Published by Dell on December 27, 2004
Genres: Romance, Chick Lit
Source: Purchased: print book
With her shopping excesses (somewhat) in check and her career as a TV financial guru thriving, Becky's biggest problem seems to be tearing her entrepreneur boyfriend, Luke, away from work for a romantic country weekend. And worse, figuring out how to pack light. But packing takes on a whole new meaning when Luke announces he's moving to New York for business--and he asks Becky to go with him! Before you can say "Prada sample sale," Becky has landed in the Big Apple, home of Park Avenue penthouses and luxury boutiques.
Surely it's only a matter of time until she becomes an American TV celebrity, and she and Luke are the toast of Gotham society. Nothing can stand in their way, especially with Becky's bills miles away in London. But then an unexpected disaster threatens her career prospects, her relationship with Luke, and her available credit line! Shopaholic Takes Manhattan--but will she have to return it?
I am glad that I re-read this book, but feel disappointed overall with how the earlier books in the Shopaholic series no longer stand up. I think it’s because I have already read these books and the latest, that I just feel nothing but flat out annoyance towards Rebecca (Becky) and her hare-brained schemes to not pay her bills, to cover up when she’s in over her head, and somehow through sheer luck to get out of trouble. And then somehow is in the right in the end when she is 100 percent in the wrong.
I read the first book several years ago and remember being charmed by it. In this second book, we now have Becky and Luke dating. Becky has convinced Luke to go off and take a mini-break to the country. While there she realizes that Luke has plans to expand his company to America, specifically New York. Becky after the events in the last book has paid off all of her debts and thinks she finally has her shopping bug under control.
Spoilers, she does not.
Pretty much Becky acts as if she has paid her bills off, that apparently if she uses her credit card that means her balance stays zero. Considering that Becky is a financial expert (seriously this was always funny to me) on a morning television show, you would think she be a bit smarter. I think readers are supposed to find Becky endearing. I just found her to be hopelessly immature.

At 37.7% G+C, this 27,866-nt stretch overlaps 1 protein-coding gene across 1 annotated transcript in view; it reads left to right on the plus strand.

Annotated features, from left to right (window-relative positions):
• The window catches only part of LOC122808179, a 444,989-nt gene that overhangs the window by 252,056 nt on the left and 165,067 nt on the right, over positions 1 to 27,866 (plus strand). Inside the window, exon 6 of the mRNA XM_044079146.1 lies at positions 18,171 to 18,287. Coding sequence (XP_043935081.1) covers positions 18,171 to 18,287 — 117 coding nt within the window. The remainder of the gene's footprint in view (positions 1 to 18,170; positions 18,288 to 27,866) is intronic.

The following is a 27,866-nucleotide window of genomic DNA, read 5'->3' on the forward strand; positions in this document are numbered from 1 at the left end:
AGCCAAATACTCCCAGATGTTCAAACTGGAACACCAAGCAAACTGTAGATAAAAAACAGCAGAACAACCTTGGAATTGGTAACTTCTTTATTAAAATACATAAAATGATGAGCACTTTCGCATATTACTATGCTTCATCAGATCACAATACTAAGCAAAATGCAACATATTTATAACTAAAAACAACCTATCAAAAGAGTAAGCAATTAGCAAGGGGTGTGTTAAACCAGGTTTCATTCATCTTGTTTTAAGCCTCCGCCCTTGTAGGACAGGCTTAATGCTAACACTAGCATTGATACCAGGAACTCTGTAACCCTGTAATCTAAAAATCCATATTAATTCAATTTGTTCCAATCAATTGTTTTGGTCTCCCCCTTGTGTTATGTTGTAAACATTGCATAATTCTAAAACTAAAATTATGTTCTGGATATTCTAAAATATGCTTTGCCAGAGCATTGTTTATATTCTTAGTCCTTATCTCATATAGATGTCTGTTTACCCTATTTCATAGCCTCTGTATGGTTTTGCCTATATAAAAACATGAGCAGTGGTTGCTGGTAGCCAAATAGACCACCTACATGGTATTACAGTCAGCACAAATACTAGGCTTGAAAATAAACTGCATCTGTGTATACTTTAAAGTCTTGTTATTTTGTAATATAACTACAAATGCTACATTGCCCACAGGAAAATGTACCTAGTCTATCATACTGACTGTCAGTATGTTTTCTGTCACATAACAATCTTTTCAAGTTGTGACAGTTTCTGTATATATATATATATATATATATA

Becky’s relationship with her parents is to keep them in the dark (though you of course realize they are not that dumb) and she wants Luke to make a public declaration of his love for her. Honestly, I never got to be much of Luke fan until the later books. He feels like a non-person in these earlier books. We are given bare bone facts about him and you can feel yourself sympathizing with him. But then we are supposed to ignore his need to prove himself in America cause Becky gets her feelings hurt when they go to New York.
There are secondary characters long time readers know about like Tarquin and Suze. They also don’t age very well in this second book in my opinion.
The writing was okay, but the flow was pretty bad. I think it is because you are just waiting for the characters to move along to New York. Of course once we move from London to New York I was bored senseless. You don’t get a real sense of the city, crowds, movement, the uniqueness of New York. That’s cause all Becky is focused on is shopping and hiding it from Luke.
The ending at first I thought redeemed itself. But when we go to two months later and things are just kind of hand-waved away and Luke telling Becky how right she is (after once again having her finances get to threat level midnight levels) I just yawned myself through it.
I read this for Romance Book Bingo 2017 square: Second Chances
<spoiler>This fits that square because the main couple breaks up and then gets back together at the end of the book..</spoiler>